Construction crews are currently assembling giant steel girders for the new Pfeiffer Canyon Bridge on State Route 1 in Monterey County, CA. The new structure will replace the old span that was closed to pedestrian and vehicular traffic last February, after heavy rains caused a landslide under the structure damaging one of its main support columns.

The $24 million Accelerated Bridge Construction replacement project is being led by Golden State Bridge Incorporated of Benicia, CA. The project began in March and is expected to be accessible to the travelers in late September 2017.

The old bridge, which was built in 1968, was damaged beyond repair by the rains and had to be demolished. Engineers used a 6,000-ton wrecking ball and other equipment to strike precise points on the bridge to force it to break apart over week-long period.

To get a new bridge up on a tight stretch of Highway 1, the team is having massive steel girders trucked-in with a Highway Patrol escort and then assembled on site.  

The girders are being fabricated in the nearby city of Vallejo, then painted in the city of Linden. There are a total of 15 girders, each weighing 62-tons and stretching 62 ft-long. They are arriving  to the site in groups of three and are being assembled using splice plates and approximately 14 thousand bolts to connect them all together.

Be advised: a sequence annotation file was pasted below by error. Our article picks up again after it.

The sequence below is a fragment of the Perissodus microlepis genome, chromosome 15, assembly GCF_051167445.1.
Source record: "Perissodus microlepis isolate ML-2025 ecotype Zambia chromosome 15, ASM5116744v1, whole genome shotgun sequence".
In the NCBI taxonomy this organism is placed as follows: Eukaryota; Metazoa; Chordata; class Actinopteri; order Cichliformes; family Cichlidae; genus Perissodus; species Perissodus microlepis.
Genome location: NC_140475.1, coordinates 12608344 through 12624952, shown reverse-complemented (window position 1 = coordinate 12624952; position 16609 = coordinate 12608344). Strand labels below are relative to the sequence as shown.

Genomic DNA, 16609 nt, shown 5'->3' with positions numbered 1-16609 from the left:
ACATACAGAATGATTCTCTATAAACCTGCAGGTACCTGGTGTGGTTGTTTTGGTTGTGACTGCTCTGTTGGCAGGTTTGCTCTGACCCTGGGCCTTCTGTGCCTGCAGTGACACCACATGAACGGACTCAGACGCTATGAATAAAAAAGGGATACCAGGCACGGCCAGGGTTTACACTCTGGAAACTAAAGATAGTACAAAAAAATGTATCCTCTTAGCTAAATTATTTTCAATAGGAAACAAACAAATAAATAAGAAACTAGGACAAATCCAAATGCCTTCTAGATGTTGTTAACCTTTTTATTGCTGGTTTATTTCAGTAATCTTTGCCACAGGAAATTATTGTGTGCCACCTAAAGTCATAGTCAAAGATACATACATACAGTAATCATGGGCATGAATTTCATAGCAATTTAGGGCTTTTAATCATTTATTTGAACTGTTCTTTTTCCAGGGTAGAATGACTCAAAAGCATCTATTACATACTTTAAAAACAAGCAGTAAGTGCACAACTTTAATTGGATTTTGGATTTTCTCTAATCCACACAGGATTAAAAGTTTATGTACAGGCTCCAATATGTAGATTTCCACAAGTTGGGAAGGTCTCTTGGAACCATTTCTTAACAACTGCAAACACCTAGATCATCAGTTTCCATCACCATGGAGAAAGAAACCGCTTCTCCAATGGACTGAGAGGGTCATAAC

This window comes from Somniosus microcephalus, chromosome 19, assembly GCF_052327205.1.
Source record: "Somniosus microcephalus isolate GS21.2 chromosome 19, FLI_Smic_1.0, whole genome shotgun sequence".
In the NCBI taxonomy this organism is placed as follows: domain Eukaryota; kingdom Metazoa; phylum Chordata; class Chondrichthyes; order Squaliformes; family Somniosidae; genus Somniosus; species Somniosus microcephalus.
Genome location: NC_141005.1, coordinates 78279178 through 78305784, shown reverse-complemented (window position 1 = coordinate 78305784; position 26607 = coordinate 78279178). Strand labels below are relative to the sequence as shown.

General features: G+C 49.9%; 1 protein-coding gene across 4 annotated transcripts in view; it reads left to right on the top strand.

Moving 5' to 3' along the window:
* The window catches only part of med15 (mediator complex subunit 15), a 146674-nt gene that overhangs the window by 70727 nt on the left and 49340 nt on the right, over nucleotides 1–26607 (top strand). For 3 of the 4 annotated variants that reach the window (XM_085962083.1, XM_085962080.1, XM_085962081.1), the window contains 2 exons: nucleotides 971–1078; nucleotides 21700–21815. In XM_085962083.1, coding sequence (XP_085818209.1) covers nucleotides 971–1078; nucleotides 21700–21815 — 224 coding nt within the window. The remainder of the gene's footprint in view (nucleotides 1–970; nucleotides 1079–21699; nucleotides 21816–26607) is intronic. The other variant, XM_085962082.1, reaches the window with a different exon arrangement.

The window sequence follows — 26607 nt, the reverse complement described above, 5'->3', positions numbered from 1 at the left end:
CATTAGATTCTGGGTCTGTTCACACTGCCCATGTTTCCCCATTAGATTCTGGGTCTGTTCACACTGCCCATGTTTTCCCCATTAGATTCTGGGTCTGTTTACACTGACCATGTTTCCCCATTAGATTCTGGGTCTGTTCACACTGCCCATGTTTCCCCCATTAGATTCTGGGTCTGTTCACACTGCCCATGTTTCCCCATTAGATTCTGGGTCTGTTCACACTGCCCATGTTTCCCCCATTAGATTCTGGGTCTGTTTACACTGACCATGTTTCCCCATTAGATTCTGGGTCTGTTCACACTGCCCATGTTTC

Once the girders in position, they will be launched or slowly moved across the canyon later this month.

"The unique challenge is the girders are of such a heavy weight and size that extreme caution and logistics must be followed to ensure a successful operation as we move these girders across Pfeiffer Canyon," says Caltrans Structural Engineer David Galarza. "Our goal is to be very deliberate to ensure that we do this the right way. We are also using heavy equipment within a confined space along Pfeiffer Canyon."

When complete, the new bridge will have a 310-ft-long span, about 100 ft above the canyon floor.

While Caltrans has built and rebuilt many bridges, the circumstances on this project are different, in that the damage was caused by a storm and a landslide. Experienced structure maintenance engineers who looked at the damage say this is the first time they have seen an actual support column of a bridge be displaced by a landslide.